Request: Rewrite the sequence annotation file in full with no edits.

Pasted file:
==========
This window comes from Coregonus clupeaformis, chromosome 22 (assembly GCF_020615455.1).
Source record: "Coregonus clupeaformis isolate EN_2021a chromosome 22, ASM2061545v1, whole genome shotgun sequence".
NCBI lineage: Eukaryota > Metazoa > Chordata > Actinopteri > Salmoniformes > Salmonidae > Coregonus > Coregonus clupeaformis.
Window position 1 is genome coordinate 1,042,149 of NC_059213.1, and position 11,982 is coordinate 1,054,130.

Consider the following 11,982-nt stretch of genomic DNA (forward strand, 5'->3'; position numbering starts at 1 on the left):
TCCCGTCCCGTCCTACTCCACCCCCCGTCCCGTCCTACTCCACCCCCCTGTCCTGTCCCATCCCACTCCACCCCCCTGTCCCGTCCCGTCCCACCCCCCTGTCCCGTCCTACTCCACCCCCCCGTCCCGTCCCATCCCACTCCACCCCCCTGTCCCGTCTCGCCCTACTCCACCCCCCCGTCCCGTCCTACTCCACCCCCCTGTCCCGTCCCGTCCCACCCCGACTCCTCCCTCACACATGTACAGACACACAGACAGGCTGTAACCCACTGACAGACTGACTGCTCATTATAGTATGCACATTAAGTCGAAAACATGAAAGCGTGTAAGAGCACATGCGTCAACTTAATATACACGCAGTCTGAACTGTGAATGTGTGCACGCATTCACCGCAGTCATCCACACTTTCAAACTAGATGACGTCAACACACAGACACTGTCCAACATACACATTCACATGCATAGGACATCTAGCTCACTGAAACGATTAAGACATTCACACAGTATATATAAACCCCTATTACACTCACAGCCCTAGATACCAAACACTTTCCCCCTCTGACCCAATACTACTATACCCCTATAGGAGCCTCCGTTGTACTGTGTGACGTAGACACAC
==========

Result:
This window comes from Coregonus clupeaformis, chromosome 22 (assembly GCF_020615455.1).
Source record: "Coregonus clupeaformis isolate EN_2021a chromosome 22, ASM2061545v1, whole genome shotgun sequence".
NCBI lineage: Eukaryota > Metazoa > Chordata > Actinopteri > Salmoniformes > Salmonidae > Coregonus > Coregonus clupeaformis.
Window position 1 is genome coordinate 1,042,149 of NC_059213.1, and position 11,982 is coordinate 1,054,130.

Consider the following 11,982-nt stretch of genomic DNA (forward strand, 5'->3'; position numbering starts at 1 on the left):
TCCCGTCCCGTCCTACTCCACCCCCCGTCCCGTCCTACTCCACCCCCCTGTCCTGTCCCATCCCACTCCACCCCCCTGTCCCGTCCCGTCCCACCCCCCTGTCCCGTCCTACTCCACCCCCCCGTCCCGTCCCATCCCACTCCACCCCCCTGTCCCGTCTCGCCCTACTCCACCCCCCCGTCCCGTCCTACTCCACCCCCCTGTCCCGTCCCGTCCCACCCCGACTCCTCCCTCACACATGTACAGACACACAGACAGGCTGTAACCCACTGACAGACTGACTGCTCATTATAGTATGCACATTAAGTCGAAAACATGAAAGCGTGTAAGAGCACATGCGTCAACTTAATATACACGCAGTCTGAACTGTGAATGTGTGCACGCATTCACCGCAGTCATCCACACTTTCAAACTAGATGACGTCAACACACAGACACTGTCCAACATACACATTCACATGCATAGGACATCTAGCTCACTGAAACGATTAAGACATTCACACAGTATATATAAACCCCTATTACACTCACAGCCCTAGATACCAAACACTTTCCCCCTCTGACCCAATACTACTATACCCCTATAGGAGCCTCCGTTGTACTGTGTGACGTAGACACAC